· Vatican City ·


Theological Point
The messianic words of Isaiah, Jesus, the Jubilees. And Francis

Liberation and freedom

 Liberazione e libertà  DCM-005
06 May 2023

The question has long been asked to what extent was Jesus of Nazareth -and the movement of disciples who followed him- related to the established order in a similar way to other marginal and subversive groups of the time. A response to this represents one of the possible reactions to the situation of injustice and suffering to which the play of unhealthy alliances between dominant Jewish groups and Roman occupiers condemned the people of Israel. After all, Jesus’ close retinue included one or perhaps even more “zealots”, who were defenders of the political independence of the Kingdom of Judah, and whom the Romans regarded as terrorists or common criminals.

A sequence from the musical Jesus Christ Superstar is merited as expressing the matter best. While on his way to his passion, in an imaginary dialogue with Jesus, the suffering and angry Judas cries out in dismay because he will go down in history as the betrayer but, in actual fact, it is he who has been betrayed. Had not Jesus himself presented himself as the one who would fulfil messianic expectations, restore peace and freedom to Israel, and finally restore justice? In addition, had not the beatitudes given hope that the God of the Kingdom would finally restore the people to justice? When I saw the musical in its film version, the spectators in the auditorium accompanied the end of Judas' desperate monologue with a long, liberating applause. It is not clear from the gospels whether Jesus himself understood and experienced his mission as a political project too, but it is true that they were written when by then faith in the Risen One was spreading as an essentially religious motion.

There is no doubt, however, that Jesus was put to death on the charge of subversion and on his cross stands a tablet on which Pilate wrote a purely political death sentence. In addition, it is no coincidence that, every time he intervenes on matters of social significance, Francis has to defend himself against accusations of being an alleged “Marxist”. In all ages the proclamation of the Gospel has had political repercussions too.

To get our bearings on this disputed matter, we must return to the scene that, according to the evangelist Luke, represents the beginning of Jesus’ public ministry. When, in the synagogue of his hometown of Nazareth, Jesus attributes to himself the words with which the prophet Isaiah had described the coming of the messianic age, “The Spirit of the Lord is upon me, because he has anointed me to preach good news to the poor. He has sent me to proclaim release to the captives and recovering of sight to the blind, to set at liberty those who are oppressed, to proclaim the acceptable year of the Lord”. (Luke 4: 18-19; cf. Isaiah 61:1-2). How can Jesus say, “Today this scripture you have heard has been fulfilled” if in fact, after his death, even those who believed in him experience the same situation as before? The poor, the sick and the oppressed continue to be so, while Barabbas is the only prisoner to have been released. What value do terms like freedom-liberation have? In short, is the “Kingdom” whose imminent coming Jesus forcefully announces nothing more than a pious aspiration with no impact on the social and political life of his people?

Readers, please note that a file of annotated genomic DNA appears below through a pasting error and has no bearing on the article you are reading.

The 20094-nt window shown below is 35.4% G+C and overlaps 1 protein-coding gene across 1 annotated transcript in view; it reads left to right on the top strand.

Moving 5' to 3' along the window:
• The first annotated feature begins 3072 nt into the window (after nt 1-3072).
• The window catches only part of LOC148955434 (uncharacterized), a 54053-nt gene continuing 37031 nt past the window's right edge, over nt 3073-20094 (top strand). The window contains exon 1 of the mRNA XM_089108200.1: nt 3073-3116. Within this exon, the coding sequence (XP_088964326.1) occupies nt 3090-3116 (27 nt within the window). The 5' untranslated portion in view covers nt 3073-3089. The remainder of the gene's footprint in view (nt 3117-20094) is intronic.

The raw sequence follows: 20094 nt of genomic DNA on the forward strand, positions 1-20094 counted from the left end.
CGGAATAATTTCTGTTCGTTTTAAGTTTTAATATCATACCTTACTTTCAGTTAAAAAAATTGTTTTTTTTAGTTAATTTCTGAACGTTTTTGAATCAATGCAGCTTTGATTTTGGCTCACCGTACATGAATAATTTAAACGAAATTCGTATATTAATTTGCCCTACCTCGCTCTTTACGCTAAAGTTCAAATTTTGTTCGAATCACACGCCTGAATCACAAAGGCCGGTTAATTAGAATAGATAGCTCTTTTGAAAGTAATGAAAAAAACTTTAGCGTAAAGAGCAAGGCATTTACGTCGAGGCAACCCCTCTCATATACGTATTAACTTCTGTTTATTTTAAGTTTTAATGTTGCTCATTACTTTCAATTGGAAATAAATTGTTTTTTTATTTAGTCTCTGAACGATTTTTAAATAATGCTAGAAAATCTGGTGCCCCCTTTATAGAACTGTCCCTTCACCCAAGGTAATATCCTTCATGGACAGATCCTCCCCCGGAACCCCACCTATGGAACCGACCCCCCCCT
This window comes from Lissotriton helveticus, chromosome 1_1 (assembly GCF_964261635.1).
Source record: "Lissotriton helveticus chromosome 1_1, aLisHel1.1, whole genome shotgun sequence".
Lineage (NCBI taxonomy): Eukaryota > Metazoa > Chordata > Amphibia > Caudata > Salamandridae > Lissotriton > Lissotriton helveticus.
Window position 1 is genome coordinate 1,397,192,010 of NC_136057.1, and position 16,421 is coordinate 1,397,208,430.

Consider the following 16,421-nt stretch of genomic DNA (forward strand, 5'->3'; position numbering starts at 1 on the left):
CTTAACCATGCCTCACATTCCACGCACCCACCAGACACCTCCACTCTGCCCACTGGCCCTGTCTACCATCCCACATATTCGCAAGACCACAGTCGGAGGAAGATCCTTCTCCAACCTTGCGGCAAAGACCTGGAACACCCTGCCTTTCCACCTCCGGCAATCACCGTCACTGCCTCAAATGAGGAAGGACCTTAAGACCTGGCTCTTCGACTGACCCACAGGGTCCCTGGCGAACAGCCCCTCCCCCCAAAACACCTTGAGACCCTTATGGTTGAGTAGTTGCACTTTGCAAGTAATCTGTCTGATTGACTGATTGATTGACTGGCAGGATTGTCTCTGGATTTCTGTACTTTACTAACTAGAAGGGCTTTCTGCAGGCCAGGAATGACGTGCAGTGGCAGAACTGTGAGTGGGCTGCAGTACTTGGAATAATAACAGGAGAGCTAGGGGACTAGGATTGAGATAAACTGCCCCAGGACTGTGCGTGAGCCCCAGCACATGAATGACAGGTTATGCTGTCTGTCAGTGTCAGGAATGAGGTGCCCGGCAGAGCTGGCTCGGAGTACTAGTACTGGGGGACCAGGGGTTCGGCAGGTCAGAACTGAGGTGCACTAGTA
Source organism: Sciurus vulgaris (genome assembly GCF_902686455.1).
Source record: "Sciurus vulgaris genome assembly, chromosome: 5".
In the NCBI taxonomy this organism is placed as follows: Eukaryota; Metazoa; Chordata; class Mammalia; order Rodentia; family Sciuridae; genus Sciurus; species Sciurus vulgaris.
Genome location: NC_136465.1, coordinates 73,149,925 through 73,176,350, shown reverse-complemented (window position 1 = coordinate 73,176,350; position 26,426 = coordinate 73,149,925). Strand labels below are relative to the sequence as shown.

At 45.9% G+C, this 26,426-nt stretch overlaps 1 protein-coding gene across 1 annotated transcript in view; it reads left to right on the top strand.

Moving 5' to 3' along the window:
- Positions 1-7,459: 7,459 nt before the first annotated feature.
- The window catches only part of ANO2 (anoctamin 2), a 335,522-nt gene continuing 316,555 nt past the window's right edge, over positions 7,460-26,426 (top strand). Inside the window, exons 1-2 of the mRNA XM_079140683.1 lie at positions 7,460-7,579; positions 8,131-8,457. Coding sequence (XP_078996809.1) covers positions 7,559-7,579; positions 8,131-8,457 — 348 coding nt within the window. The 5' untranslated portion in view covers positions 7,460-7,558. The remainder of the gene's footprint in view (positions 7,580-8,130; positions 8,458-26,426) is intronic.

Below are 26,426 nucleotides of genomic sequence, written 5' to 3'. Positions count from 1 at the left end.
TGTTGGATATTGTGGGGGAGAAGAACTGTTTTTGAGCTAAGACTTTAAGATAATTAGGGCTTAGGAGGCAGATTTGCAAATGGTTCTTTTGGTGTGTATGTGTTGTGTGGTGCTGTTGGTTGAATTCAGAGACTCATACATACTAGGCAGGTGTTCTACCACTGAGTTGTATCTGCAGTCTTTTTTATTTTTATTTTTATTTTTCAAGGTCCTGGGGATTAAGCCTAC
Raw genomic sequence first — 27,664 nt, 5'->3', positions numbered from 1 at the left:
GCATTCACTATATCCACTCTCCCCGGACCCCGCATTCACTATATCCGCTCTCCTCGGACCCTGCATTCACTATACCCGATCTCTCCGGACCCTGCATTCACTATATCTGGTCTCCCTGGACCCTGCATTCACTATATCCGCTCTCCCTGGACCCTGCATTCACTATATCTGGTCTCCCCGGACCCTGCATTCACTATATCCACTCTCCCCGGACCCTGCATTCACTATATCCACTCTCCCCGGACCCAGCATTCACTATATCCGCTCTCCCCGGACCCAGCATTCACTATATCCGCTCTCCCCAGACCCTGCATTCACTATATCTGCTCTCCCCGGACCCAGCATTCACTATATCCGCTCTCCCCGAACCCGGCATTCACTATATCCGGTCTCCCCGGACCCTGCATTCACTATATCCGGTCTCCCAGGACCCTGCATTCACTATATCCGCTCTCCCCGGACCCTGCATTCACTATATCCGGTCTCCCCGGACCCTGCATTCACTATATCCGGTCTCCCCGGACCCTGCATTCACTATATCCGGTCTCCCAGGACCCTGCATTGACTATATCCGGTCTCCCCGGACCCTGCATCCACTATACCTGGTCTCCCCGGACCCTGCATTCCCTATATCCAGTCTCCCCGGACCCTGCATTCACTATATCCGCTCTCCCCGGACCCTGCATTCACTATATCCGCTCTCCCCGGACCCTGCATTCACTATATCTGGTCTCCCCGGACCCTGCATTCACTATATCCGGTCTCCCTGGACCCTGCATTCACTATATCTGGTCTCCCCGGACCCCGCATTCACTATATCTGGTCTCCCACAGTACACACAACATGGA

The question of the liberation of prisoners, then, cannot but leave one perplexed. After all, in the long Christian tradition, any interventions for the poor, the sick, the oppressed have found their moral translation in what have been called the “works of corporal mercy”; but it is no coincidence that, as far as prisoners are concerned, the transposition sounds more like “visiting prisoners”, certainly not liberating them!

The prophet Isaiah’s oracle gives messianic perspective to two institutions by which Israel had attempted to stem the increase in poverty and the imprisonment of insolvent debtors (an increase due to the transition from the age of the tribes on which social equality reigned, to later ones dominated by increasing inequality); the first, the sabbatical year; the second, the jubilee year. Each seventh and fiftieth year was to be characterised, at least ideally, by a resting of the land, the fruits of which were to be left to the poor, and a remission involving the release of prisoners enslaved by debt. Just as the Sabbath was to remind us that time, and therefore creation, belongs to God, so the Sabbatical year was to lead Israel back to the foundation of its faith, that is, to the recognition that the earth is God’s, and to free the people from the dross of history. For the prophet Isaiah, this ideality would finally have its full realisation with the coming of the messianic age, and for Jesus, it was precisely his preaching of the Kingdom that would initiate the beginning of the great and definitive jubilee year.

Since the Middle Ages, the Christian tradition has taken up the custom of jubilees but transposed the practices to the level of inner conversion and devotional commitments. Whether and to what extent Israel ever respected the institution of jubilees is debatable. For the great jubilee in 2000 John Paul II called on rich countries repeatedly that they should write off the debt that prevents poor countries from being freed from slavery, yet no one would listen to him. While, for proclaiming the year of liberation in the synagogue of his country, Jesus risked being thrown off a mountain and, for proclaiming “the year of the Lord’s favour”, he was put to death by those who knew very well what it was supposed to mean.